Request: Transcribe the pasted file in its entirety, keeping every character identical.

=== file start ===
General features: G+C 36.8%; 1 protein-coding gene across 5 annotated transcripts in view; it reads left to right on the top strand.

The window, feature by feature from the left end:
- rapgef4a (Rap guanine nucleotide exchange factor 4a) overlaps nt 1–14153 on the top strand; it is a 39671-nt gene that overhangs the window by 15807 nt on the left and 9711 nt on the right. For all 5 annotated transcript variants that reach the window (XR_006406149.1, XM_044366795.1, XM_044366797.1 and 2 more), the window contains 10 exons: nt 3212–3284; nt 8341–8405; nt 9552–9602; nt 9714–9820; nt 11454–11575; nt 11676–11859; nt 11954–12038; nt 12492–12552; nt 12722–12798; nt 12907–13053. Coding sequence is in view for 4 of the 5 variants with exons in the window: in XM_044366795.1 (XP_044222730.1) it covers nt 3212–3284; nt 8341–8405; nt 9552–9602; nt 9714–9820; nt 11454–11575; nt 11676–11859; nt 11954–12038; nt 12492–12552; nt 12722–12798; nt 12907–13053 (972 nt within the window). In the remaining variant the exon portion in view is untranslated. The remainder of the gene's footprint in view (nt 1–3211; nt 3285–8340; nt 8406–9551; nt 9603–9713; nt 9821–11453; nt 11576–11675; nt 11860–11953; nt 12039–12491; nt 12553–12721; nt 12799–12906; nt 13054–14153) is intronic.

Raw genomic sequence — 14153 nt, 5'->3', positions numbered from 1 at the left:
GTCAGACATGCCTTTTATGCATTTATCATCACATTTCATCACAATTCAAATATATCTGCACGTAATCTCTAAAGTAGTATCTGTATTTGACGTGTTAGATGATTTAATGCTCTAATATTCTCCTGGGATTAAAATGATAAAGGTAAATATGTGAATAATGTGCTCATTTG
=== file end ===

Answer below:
General features: G+C 36.8%; 1 protein-coding gene across 5 annotated transcripts in view; it reads left to right on the top strand.

The window, feature by feature from the left end:
- rapgef4a (Rap guanine nucleotide exchange factor 4a) overlaps nt 1–14153 on the top strand; it is a 39671-nt gene that overhangs the window by 15807 nt on the left and 9711 nt on the right. For all 5 annotated transcript variants that reach the window (XR_006406149.1, XM_044366795.1, XM_044366797.1 and 2 more), the window contains 10 exons: nt 3212–3284; nt 8341–8405; nt 9552–9602; nt 9714–9820; nt 11454–11575; nt 11676–11859; nt 11954–12038; nt 12492–12552; nt 12722–12798; nt 12907–13053. Coding sequence is in view for 4 of the 5 variants with exons in the window: in XM_044366795.1 (XP_044222730.1) it covers nt 3212–3284; nt 8341–8405; nt 9552–9602; nt 9714–9820; nt 11454–11575; nt 11676–11859; nt 11954–12038; nt 12492–12552; nt 12722–12798; nt 12907–13053 (972 nt within the window). In the remaining variant the exon portion in view is untranslated. The remainder of the gene's footprint in view (nt 1–3211; nt 3285–8340; nt 8406–9551; nt 9603–9713; nt 9821–11453; nt 11576–11675; nt 11860–11953; nt 12039–12491; nt 12553–12721; nt 12799–12906; nt 13054–14153) is intronic.

Raw genomic sequence — 14153 nt, 5'->3', positions numbered from 1 at the left:
GTCAGACATGCCTTTTATGCATTTATCATCACATTTCATCACAATTCAAATATATCTGCACGTAATCTCTAAAGTAGTATCTGTATTTGACGTGTTAGATGATTTAATGCTCTAATATTCTCCTGGGATTAAAATGATAAAGGTAAATATGTGAATAATGTGCTCATTTG